Michelle Todd’s Deep Fried Curried Perogies is just as complicated as the title sounds.
One thing is clear: Michelle, a woman of Filipino and Jamaican heritage is about to have a baby with British-Ukrainian Bob. This realization sets into motion a montage of moments in Michelle’s life that have contributed to her sense of identity.
The story itself is complex and non-linear, much the way your brain jumps around and makes connections between various experiences, memories and ideas when thinking about how you came to be the person you are or believe the things you do. We see moments of shame and pride. We hear about the memories and experiences Michelle inherited from both of her parents. We hear her being asked where she’s from, no like, where are your parents from? We hear the slurs and the casual racialized language used in the day-to-day banter of teenagers. We hear people around her trying to figure out what stereotypes to stick on her.
Michelle Todd’s performance is frenetic and energetic. She’s a force to behold on stage if for no other reason than the vigor with which she attacks this performance. Michelle performs Deep Fried Curried Perogies at the pace of memories flashing before one’s eyes – she takes the audience along with her throughout her ruminations. No where is this more obvious than during the excerpt where Michelle gives us a FULL tour of Heritage Days by way of dance performance. It’s a full five (10?) minutes of Michelle’s portrayal of the cultural dances of an untold number of booths at Heritage Days and is one of the most athletic feats I’ve seen in the theatre in a while and genuinely recreates the feeling of walking around Heritage Days.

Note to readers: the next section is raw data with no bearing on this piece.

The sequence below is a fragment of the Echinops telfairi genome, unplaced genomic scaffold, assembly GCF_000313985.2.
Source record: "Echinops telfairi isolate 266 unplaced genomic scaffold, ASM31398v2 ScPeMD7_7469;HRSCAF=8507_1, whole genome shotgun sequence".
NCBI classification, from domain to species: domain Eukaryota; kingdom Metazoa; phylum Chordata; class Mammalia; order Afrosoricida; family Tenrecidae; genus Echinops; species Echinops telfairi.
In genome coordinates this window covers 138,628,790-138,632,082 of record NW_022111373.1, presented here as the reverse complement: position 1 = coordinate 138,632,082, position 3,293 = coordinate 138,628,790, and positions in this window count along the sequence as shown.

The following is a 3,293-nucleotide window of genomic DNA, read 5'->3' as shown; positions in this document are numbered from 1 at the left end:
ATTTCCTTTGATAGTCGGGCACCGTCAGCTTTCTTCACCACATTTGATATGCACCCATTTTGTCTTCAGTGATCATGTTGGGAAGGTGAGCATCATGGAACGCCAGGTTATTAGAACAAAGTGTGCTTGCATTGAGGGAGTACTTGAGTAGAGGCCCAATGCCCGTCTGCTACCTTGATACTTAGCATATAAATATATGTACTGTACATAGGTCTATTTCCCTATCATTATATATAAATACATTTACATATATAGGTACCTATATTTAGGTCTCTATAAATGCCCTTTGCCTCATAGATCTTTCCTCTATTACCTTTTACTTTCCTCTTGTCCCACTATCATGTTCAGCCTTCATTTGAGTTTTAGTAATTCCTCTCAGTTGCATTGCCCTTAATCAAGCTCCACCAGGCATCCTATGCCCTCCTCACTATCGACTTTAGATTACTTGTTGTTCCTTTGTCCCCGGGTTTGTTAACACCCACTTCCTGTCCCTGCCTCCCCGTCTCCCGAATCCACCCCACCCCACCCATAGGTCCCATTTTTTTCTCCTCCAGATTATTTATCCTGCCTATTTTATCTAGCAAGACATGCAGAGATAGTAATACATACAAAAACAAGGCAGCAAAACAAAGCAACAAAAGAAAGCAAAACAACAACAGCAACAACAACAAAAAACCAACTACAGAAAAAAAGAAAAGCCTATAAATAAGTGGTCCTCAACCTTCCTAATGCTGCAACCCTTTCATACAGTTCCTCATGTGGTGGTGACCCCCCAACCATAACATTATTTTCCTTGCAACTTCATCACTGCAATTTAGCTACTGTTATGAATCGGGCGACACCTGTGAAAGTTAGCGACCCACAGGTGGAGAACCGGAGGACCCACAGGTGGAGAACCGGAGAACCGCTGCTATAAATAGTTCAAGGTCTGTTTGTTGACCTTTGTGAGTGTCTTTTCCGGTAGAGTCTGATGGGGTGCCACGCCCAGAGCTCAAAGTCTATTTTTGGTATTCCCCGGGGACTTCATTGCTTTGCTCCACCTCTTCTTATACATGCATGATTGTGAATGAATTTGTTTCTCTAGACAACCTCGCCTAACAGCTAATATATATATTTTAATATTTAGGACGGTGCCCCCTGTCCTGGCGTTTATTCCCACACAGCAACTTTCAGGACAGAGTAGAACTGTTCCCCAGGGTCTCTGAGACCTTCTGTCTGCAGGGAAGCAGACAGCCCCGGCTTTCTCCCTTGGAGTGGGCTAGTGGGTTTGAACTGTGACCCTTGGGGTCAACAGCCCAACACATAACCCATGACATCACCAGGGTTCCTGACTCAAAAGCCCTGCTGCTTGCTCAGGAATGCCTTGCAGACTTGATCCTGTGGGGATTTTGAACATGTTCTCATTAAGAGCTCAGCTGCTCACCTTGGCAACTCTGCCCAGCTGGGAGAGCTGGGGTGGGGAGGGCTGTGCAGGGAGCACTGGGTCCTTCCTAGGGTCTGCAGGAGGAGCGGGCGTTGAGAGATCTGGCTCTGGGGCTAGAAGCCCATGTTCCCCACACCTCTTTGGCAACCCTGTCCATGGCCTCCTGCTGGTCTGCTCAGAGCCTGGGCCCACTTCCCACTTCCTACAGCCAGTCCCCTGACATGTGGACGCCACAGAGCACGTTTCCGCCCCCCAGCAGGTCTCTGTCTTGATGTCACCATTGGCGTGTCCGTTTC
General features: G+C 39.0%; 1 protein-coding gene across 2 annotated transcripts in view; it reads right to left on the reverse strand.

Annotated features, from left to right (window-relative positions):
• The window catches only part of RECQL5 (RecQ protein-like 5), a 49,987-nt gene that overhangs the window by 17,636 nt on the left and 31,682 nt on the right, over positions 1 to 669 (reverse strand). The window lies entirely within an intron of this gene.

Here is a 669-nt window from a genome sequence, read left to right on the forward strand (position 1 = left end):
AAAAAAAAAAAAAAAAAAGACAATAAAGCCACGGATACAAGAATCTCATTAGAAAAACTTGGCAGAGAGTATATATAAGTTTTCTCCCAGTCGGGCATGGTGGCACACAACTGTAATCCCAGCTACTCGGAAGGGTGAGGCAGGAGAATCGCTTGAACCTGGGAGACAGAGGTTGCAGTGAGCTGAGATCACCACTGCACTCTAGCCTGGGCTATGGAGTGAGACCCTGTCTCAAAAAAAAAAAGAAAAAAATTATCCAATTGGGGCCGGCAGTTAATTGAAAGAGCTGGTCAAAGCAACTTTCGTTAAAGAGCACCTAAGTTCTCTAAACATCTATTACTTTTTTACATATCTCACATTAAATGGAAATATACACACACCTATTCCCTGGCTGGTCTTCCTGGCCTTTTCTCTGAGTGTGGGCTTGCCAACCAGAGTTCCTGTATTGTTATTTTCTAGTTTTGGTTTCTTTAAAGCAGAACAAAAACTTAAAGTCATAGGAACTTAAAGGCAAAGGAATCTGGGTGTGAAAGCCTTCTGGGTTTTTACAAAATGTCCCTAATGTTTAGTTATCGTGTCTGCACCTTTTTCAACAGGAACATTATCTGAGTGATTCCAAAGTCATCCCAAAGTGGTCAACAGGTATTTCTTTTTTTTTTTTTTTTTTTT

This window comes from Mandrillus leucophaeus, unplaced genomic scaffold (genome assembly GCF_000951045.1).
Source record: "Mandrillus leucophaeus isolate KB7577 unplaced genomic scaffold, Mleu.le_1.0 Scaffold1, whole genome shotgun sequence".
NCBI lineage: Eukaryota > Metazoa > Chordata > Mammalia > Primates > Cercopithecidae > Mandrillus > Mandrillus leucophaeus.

While the aspect of Deep Fried Curried Perogies that can be described as stream of consciousness can feel overwhelming and like it’s coming too fast at times, it’s also the perfect way to tell this story of identity and encourage reflection of the moments that make up ones own identity. It makes sense for the story and its examination of how one defines their own identity, never mind raises a child to understand the five-plus cultures they come from. Identity is not a simple topic and Deep Fried Curried Perogies never tries to treat it like one.
In a more subtle way, Deep Fried Curried Perogies also casts a light on the privilege enjoyed by a select few – that of being able to be seen as one’s own person, not a reflection of a larger cultural group. The privilege to be believed the first time when you tell someone you’re from Edmonton, and not having that question lead to a follow-up about where your parents are from. The privilege of not having one’s tastes, skills, and talents assumed based on where your parents are from or the color of your skin. Or maybe it’s not so much about privilege, as it is about the ways individuality can be removed by a question, a remark, or a word.